In a victory for general aviation the Environmental Protection Agency has conceded that the FAA has authority over aviation fuels. The EPA stated that its Advance Notice of Proposed Rulemaking on the use of lead in aviation fuels is for collecting additional information, and that they have not set a deadline for banning the use of leaded avgas. In a letter to the AOPA the EPA stated it had no authority to control aviation fuels, and that the FAA regulates fuels in aircraft engines, not the EPA. It went on to further state that the EPA has established no date or proposed any date by which emissions from aircraft using leaded aviation fuels would need to be reduced. The FAA Administrator, Randy Babbitt, says that he favors a methodical approach to finding a replacement for avgas, and believes the EPA understands the need for a safe and affordable replacement for avgas.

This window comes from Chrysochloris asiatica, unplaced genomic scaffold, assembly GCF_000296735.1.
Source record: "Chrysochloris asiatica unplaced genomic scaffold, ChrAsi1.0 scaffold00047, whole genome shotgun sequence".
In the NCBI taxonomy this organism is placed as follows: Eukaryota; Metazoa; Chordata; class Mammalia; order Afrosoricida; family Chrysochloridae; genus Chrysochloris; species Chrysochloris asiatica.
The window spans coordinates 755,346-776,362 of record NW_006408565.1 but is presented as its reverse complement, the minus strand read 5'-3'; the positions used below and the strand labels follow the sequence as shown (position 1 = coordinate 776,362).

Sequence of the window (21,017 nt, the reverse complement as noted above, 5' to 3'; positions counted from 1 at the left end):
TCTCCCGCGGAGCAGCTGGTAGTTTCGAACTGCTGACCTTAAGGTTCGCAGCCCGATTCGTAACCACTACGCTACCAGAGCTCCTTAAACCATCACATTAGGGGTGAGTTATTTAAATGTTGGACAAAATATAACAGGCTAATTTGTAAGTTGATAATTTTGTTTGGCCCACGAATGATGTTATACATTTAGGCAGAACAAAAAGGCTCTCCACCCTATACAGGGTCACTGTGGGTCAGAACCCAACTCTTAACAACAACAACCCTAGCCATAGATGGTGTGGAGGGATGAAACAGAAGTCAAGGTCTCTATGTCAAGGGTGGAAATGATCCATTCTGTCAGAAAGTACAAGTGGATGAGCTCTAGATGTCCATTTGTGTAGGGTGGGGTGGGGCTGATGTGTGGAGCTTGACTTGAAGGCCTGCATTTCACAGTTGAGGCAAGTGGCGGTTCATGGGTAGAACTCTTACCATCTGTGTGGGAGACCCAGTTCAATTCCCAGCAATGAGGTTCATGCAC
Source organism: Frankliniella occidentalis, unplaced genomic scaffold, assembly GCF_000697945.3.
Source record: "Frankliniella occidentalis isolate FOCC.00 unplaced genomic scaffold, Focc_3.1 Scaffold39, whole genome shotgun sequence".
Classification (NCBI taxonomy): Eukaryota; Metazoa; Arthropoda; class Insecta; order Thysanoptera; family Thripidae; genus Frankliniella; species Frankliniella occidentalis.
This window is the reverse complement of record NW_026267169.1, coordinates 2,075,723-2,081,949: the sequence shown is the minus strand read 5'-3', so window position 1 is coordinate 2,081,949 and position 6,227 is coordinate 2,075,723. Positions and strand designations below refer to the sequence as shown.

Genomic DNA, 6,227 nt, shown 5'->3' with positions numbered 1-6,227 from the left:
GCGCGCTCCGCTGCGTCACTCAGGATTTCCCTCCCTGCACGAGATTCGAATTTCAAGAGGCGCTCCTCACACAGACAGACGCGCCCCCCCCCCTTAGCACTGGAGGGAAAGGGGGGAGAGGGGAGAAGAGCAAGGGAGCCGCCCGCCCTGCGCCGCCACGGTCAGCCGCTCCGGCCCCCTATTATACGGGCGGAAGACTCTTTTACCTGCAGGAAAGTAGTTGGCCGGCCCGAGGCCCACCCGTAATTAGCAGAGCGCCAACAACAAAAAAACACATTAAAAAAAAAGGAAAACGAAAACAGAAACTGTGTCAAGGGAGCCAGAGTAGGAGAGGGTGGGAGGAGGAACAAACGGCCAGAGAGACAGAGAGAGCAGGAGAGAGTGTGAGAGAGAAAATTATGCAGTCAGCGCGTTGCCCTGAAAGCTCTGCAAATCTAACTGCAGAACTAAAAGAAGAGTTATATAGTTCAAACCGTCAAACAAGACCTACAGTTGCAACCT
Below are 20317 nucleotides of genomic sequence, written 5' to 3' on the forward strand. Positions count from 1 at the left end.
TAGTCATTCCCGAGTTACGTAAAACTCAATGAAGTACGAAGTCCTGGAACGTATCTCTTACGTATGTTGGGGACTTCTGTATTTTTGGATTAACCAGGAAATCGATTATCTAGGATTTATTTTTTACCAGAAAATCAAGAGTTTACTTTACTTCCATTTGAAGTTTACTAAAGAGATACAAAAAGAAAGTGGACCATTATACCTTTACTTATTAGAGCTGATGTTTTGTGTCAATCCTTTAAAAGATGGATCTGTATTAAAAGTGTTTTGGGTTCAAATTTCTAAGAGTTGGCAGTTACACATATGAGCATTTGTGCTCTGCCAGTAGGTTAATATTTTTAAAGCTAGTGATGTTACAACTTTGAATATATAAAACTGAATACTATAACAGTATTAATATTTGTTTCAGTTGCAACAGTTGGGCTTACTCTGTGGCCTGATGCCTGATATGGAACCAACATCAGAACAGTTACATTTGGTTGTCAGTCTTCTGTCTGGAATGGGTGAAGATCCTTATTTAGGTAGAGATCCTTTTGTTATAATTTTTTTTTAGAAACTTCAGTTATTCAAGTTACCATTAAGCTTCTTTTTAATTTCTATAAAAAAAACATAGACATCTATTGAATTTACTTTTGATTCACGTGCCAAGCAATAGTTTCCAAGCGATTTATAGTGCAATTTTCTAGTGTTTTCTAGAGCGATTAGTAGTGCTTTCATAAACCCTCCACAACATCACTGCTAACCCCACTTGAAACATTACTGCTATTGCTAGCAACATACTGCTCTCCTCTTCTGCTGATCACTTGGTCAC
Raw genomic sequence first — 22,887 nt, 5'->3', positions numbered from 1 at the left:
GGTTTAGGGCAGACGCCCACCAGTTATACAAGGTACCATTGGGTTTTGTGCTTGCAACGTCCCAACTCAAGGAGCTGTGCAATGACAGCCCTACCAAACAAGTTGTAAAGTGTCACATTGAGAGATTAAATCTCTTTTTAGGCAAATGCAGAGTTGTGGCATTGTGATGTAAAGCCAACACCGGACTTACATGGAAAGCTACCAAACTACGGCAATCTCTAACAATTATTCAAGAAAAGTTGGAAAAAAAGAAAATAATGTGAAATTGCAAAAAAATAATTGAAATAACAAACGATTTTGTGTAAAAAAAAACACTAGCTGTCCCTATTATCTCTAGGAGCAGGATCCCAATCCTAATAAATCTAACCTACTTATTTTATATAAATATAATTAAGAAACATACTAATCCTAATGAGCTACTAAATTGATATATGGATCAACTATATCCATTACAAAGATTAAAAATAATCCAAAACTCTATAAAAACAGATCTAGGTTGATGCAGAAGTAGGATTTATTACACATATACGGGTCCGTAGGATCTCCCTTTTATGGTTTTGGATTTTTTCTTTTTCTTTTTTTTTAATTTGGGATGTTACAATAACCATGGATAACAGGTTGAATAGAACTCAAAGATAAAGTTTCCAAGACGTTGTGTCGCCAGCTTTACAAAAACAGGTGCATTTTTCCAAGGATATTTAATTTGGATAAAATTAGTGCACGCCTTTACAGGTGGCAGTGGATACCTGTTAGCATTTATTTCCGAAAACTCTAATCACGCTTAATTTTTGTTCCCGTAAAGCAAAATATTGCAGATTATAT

The uncertainty about the future of avgas and its replacement has put a damper on advancing projects in general aviation due to fears within the industry. Industry groups maintain that this uncertainty is having a serious economic impact on current and potential aircraft owners who are delaying purchasing decisions about new aircraft, engine overhauls and aircraft repairs. Let's hope that some definitive schedule which is realistic can be developed to provide some confidence in the general aviation industry. Until next time keep your wings straight and level Hersch! JetAviator7 I must place on record my regret that the human race ever learned to fly. — Sir Winston Churchill
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